Before knee surgery, try physical therapy.
Nothing sidelines your workouts like nagging knee pain. Or worse, a torn ACL or meniscus. Sometimes surgery is inevitable, and unless you're Adrian Peterson, recovery can be excruciatingly slow, not to mention spendy, and there's always a chance you won't return to full fighting form. So here's something to consider before going under the knife: A new study published in the 'New England Journal of Medicine' in March found that physical therapy is just as effective as surgery for healing meniscal tears or mild to moderate knee osteoarthritis.
Researchers assigned 351 people to either a surgery or physical therapy group with the condition that if those getting physical therapy didn't feel it was working, they could switch over and get surgery. Some patients went that route within the first six months, but even so, as a whole, after six to 12 months, both groups saw surprisingly similar results. The people who received physical therapy recovered just as well as the surgery patients, yet they got to skip the invasive procedure and crazy-high costs.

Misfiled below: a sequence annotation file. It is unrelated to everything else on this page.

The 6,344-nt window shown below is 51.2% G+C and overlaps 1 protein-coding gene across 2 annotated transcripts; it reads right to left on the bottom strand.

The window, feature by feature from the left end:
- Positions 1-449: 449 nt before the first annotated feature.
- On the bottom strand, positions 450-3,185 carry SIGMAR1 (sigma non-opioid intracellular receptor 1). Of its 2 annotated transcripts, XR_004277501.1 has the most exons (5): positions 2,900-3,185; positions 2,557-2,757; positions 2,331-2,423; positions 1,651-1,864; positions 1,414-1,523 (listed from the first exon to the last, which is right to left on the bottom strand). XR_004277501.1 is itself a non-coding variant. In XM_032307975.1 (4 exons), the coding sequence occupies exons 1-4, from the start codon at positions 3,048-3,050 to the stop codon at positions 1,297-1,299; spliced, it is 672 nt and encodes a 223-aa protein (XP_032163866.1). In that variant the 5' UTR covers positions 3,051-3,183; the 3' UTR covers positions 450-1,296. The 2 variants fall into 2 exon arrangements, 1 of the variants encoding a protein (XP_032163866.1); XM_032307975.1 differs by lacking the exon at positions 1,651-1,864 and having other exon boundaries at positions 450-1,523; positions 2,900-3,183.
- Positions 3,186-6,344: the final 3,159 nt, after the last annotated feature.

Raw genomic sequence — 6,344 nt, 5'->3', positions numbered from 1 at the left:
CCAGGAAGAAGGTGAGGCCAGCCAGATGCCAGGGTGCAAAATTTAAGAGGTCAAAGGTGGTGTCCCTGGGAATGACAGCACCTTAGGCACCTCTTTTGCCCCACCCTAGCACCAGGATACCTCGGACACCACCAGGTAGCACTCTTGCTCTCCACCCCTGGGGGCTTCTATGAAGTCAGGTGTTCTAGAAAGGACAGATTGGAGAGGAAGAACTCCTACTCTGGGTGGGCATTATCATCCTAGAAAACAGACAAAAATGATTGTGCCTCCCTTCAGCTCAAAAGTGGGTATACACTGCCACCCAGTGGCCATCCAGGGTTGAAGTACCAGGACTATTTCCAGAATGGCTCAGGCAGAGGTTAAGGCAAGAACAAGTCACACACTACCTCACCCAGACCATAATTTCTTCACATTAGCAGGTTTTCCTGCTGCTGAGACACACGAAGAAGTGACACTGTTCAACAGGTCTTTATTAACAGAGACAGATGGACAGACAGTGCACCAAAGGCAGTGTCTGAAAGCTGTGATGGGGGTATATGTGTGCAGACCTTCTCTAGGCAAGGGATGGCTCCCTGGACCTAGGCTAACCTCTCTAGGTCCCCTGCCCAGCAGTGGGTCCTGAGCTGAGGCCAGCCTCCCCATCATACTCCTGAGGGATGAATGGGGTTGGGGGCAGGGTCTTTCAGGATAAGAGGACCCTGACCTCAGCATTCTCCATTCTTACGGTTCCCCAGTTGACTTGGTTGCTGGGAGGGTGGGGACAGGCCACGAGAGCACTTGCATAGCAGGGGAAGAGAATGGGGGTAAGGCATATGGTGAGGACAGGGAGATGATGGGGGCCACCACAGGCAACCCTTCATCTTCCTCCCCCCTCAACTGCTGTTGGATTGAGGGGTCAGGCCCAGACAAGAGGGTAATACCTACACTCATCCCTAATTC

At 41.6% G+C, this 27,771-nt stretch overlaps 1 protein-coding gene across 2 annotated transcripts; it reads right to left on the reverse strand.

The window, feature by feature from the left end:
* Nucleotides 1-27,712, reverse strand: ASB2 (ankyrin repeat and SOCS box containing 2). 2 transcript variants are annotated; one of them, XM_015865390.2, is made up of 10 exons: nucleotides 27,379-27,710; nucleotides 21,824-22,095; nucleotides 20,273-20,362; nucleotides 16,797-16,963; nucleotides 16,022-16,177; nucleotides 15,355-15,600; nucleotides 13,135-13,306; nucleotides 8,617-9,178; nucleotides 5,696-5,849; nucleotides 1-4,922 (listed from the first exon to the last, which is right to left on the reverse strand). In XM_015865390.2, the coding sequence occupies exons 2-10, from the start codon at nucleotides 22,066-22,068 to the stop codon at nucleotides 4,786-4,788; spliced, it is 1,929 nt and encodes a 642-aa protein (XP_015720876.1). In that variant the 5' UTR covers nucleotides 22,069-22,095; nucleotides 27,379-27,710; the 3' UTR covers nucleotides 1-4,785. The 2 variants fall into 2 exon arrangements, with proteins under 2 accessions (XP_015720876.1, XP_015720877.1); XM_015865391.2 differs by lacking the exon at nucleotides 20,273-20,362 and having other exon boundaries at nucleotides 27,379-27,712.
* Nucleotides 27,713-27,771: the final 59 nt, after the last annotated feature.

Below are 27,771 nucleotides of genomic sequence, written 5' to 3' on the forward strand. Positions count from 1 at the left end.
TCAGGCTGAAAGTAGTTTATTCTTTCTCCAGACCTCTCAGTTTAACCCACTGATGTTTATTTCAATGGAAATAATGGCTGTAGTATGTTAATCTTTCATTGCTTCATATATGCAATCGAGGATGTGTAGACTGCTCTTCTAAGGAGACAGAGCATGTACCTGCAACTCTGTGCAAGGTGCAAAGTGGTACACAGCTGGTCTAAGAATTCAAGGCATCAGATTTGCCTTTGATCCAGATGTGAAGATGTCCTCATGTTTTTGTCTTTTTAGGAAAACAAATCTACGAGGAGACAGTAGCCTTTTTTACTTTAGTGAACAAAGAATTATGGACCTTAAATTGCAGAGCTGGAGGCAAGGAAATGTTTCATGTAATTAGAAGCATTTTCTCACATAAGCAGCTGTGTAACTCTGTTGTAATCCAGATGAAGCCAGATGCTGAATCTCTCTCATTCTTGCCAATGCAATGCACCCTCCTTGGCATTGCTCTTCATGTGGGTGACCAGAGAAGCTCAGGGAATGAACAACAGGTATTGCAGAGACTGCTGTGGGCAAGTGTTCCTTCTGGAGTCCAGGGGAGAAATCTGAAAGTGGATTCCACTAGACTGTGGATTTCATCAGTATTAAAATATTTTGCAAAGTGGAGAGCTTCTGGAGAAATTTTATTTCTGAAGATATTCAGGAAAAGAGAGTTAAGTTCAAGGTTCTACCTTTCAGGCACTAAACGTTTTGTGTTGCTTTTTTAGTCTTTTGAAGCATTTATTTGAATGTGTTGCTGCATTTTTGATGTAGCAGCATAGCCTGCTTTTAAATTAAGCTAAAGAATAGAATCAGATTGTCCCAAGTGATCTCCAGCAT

Of course, every case is different, but according to Dr. Edward Laskowski, co-director of the Mayo Clinic Sports Medicine Center in Rochester, Minnesota, many types of knee injuries tend to be treatable without surgery, including MCL, PCL, and cartilage tears. However, Laskowski says ACLs, once torn, don't knit back together very well, so if you play aggressive, high-impact sports such as football, reconstruction may be the best bet. "But even if you're an avid swimmer or cyclist, you might do fine without surgery, since those sports don't require as much ACL use," he explains.
As a general rule, Laskowski says if you're experiencing major pain but can move your leg, consider physical therapy first. "If you have good range of motion, physical therapy may very well settle down the symptoms over time," he says.